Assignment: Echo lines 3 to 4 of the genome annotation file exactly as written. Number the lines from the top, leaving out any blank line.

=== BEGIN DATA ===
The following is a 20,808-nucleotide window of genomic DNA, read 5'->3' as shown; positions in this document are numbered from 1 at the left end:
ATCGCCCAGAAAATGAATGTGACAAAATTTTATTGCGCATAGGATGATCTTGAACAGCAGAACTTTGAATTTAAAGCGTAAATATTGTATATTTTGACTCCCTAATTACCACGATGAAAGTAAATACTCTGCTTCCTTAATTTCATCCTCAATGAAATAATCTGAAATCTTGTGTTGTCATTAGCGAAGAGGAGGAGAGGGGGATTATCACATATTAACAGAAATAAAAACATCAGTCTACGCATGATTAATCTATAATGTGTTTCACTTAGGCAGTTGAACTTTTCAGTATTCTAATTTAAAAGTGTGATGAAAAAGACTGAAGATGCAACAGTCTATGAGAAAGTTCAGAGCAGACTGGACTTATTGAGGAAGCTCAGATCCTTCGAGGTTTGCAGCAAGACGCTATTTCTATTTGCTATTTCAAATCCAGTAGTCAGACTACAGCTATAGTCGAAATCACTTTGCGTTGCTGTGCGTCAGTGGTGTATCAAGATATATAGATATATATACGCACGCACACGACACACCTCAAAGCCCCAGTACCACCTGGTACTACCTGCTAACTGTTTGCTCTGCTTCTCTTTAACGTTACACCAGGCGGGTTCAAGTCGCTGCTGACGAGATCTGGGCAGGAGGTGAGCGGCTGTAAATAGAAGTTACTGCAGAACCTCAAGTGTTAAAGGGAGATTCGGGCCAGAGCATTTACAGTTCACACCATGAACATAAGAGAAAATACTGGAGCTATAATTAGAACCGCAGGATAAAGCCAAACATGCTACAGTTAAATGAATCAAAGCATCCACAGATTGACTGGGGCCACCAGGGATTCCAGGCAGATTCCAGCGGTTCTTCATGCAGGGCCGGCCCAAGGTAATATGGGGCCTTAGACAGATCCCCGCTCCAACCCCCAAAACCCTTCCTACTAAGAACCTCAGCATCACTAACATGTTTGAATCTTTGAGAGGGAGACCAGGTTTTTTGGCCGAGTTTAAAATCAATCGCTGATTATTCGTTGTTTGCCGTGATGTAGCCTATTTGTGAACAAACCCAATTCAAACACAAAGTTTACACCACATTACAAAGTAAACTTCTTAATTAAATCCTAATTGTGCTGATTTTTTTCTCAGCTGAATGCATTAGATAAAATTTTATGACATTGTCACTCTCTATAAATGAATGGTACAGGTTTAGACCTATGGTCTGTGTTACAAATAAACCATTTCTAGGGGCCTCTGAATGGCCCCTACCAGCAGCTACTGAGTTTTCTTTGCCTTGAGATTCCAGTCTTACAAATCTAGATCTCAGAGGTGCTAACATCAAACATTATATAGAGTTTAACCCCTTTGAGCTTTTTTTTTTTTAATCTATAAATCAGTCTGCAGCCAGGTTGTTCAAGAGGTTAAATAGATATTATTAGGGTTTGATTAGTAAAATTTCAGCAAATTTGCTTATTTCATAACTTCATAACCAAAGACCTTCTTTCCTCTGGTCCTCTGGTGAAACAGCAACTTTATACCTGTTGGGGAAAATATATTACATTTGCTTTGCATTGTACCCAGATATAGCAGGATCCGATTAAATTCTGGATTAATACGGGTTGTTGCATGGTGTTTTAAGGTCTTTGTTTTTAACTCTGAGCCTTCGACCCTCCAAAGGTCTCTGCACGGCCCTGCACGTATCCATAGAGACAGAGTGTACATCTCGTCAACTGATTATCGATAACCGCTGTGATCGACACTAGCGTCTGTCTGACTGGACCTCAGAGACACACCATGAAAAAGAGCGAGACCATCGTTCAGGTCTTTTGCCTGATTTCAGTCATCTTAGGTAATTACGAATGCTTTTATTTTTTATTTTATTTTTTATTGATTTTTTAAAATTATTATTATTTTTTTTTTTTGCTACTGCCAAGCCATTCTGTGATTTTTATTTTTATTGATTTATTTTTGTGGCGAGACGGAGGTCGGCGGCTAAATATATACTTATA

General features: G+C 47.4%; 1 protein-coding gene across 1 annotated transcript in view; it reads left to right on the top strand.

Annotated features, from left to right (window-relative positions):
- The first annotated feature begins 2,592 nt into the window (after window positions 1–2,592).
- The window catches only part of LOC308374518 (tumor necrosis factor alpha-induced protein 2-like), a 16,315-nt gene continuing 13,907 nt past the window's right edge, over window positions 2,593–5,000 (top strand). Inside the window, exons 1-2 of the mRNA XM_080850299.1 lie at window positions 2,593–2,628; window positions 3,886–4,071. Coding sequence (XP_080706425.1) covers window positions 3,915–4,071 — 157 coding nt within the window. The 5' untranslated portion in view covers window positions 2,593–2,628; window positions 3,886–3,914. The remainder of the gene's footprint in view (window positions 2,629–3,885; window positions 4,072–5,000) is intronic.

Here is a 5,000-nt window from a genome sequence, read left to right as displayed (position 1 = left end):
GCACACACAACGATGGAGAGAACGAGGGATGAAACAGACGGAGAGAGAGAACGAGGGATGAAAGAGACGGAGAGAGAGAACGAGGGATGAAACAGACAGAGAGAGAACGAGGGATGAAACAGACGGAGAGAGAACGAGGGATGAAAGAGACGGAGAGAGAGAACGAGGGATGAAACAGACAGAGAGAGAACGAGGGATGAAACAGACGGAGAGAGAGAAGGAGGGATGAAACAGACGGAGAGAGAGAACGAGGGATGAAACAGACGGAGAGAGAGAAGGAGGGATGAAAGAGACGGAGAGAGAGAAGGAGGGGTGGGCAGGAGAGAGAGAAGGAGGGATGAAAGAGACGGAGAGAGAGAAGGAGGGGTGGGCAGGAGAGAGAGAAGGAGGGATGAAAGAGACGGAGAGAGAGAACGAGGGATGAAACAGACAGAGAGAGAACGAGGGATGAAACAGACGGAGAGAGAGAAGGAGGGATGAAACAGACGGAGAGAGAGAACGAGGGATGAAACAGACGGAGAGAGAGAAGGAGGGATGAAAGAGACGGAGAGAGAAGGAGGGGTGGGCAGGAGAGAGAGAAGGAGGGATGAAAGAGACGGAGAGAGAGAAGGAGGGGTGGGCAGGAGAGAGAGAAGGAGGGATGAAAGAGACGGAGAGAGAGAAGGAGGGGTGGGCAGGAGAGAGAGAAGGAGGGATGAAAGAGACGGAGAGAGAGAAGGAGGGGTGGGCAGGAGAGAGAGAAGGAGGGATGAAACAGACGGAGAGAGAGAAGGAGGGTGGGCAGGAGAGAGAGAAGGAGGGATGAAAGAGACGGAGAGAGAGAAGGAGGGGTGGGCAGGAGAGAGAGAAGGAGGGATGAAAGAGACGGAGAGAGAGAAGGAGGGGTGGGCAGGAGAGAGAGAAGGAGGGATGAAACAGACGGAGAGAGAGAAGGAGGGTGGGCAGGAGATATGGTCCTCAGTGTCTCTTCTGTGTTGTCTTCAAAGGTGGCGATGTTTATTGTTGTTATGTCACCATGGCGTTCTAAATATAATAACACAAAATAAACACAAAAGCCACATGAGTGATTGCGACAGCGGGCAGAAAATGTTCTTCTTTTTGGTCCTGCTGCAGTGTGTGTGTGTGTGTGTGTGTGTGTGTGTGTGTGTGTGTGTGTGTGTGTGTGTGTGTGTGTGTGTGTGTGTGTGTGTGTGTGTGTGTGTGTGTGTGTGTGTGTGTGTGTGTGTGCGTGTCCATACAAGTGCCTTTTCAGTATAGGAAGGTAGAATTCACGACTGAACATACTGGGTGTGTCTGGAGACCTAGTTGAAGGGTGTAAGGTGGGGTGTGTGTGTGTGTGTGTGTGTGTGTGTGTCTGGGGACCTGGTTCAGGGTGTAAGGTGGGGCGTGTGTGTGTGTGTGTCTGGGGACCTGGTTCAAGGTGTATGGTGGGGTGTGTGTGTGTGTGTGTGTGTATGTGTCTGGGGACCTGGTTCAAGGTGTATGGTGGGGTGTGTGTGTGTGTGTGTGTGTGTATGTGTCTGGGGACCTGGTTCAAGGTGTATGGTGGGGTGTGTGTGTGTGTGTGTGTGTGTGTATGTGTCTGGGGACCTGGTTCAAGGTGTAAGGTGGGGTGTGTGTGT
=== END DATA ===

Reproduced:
General features: G+C 47.4%; 1 protein-coding gene across 1 annotated transcript in view; it reads left to right on the top strand.

Annotated features, from left to right (window-relative positions):